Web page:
Cradle of liberty, cradle of craft

William Daley
Born in 1925 in Hastings-on-Hudson, New York, William Daley, a self-proclaimed "mud man," was raised in a home that valued art and poetry.14 In the wake of Pearl Harbor he enlisted and served as an aerial gunner in the Army Air Corps. After the war he took advantage of the GI Bill and enrolled at the Massachusetts College of Art in Boston. A class with Charles Abbott, a ceramist from Maine, introduced Daley to the idea of making pots.


Oval Chamber by Daley, 1986. Slab-constructed and oxidation-fired stoneware; height 40 ⅜, width 23 ⅜, depth 20 ½ inches. Smithsonian American Art Museum, Washington, D. C., gift of the James Renwick Alliance and museum purchase through the Smithsonian Institution Collections Acquisition Program.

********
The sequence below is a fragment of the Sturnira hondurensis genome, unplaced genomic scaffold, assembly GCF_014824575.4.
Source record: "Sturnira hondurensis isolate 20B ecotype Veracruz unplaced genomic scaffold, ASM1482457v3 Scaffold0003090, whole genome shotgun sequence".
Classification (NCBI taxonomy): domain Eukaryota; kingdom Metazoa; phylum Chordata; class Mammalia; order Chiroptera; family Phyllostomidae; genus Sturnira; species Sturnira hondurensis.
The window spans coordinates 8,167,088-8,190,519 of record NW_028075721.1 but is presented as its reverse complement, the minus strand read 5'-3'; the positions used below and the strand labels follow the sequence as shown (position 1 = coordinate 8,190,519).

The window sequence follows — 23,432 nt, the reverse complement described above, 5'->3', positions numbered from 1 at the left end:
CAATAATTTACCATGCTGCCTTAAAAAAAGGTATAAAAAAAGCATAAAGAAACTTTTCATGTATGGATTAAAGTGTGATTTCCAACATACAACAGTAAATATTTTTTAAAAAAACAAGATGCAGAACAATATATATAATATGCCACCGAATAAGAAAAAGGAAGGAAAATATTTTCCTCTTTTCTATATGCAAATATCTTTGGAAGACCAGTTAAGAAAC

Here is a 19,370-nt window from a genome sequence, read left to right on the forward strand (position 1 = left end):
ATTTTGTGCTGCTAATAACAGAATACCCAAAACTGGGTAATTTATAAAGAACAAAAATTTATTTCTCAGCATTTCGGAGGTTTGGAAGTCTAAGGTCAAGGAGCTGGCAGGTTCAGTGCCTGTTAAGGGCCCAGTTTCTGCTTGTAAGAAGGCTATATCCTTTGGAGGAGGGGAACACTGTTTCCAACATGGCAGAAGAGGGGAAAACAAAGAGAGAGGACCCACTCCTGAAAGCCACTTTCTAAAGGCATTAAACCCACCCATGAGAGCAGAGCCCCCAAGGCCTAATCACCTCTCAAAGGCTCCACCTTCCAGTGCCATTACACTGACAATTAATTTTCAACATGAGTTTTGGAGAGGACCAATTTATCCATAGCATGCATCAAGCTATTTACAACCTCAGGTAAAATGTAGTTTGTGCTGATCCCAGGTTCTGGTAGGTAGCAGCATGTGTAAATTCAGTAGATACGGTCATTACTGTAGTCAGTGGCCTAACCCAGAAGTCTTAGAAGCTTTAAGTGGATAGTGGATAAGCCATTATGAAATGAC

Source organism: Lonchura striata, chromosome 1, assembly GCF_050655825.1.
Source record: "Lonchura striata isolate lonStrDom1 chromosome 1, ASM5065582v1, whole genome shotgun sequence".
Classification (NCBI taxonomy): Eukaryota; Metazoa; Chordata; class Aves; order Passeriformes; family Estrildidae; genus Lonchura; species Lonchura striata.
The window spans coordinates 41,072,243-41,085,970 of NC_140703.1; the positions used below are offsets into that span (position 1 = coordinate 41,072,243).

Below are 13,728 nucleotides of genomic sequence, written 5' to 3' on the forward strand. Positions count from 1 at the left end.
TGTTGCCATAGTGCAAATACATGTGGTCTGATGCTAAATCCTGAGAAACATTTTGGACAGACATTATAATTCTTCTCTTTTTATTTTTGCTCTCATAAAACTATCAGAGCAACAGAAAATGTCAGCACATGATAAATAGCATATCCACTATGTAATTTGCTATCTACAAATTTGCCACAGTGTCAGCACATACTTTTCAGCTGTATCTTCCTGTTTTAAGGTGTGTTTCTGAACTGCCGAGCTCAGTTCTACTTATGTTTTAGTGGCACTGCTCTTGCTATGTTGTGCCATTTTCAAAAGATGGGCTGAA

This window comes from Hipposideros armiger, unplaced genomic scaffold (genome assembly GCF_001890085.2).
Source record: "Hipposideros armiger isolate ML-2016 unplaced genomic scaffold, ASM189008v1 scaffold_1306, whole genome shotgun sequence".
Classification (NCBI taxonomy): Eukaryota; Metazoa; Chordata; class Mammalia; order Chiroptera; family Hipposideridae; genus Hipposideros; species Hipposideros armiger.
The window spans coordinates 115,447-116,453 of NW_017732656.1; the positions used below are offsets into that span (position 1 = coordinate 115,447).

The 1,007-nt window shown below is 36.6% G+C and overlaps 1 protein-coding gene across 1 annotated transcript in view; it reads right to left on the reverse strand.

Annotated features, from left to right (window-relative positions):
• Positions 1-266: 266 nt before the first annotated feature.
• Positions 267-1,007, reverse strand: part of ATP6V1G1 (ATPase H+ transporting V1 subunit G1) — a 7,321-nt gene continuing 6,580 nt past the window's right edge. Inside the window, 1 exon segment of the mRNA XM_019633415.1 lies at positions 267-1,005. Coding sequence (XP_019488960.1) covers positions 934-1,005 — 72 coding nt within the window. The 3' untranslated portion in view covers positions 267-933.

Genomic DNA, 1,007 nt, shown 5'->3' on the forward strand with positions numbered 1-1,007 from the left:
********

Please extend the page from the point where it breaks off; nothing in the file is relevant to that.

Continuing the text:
After graduating, he enrolled at Columbia Teachers College where he received a master's degree in art education. Daley joined the Philadelphia College of Art (PCA), now the University of the Arts, where he taught many now established ceramists. He retired in 1990 and today dedicates himself to a studio practice.

Daley's work focuses on the vesica, a form that is an ovoid at its core. He describes the space that is created by the intersection of two circles as "an ancient icon which informs the mystery of two as a new one."15 Although these vessels are not functional in the strict sense, they are meant as spaces or containers for contemplation.16 His vesicas are steeped in ceramic antecedents but display a structural and spiritual vocabulary that is very much their own. ERA

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by Émile Jacques Ruhlmann (1879-1933), 1926. Macassar ebony, amaranth, and ivory. Metropolitan Museum of Art. By Cynthia Drayton

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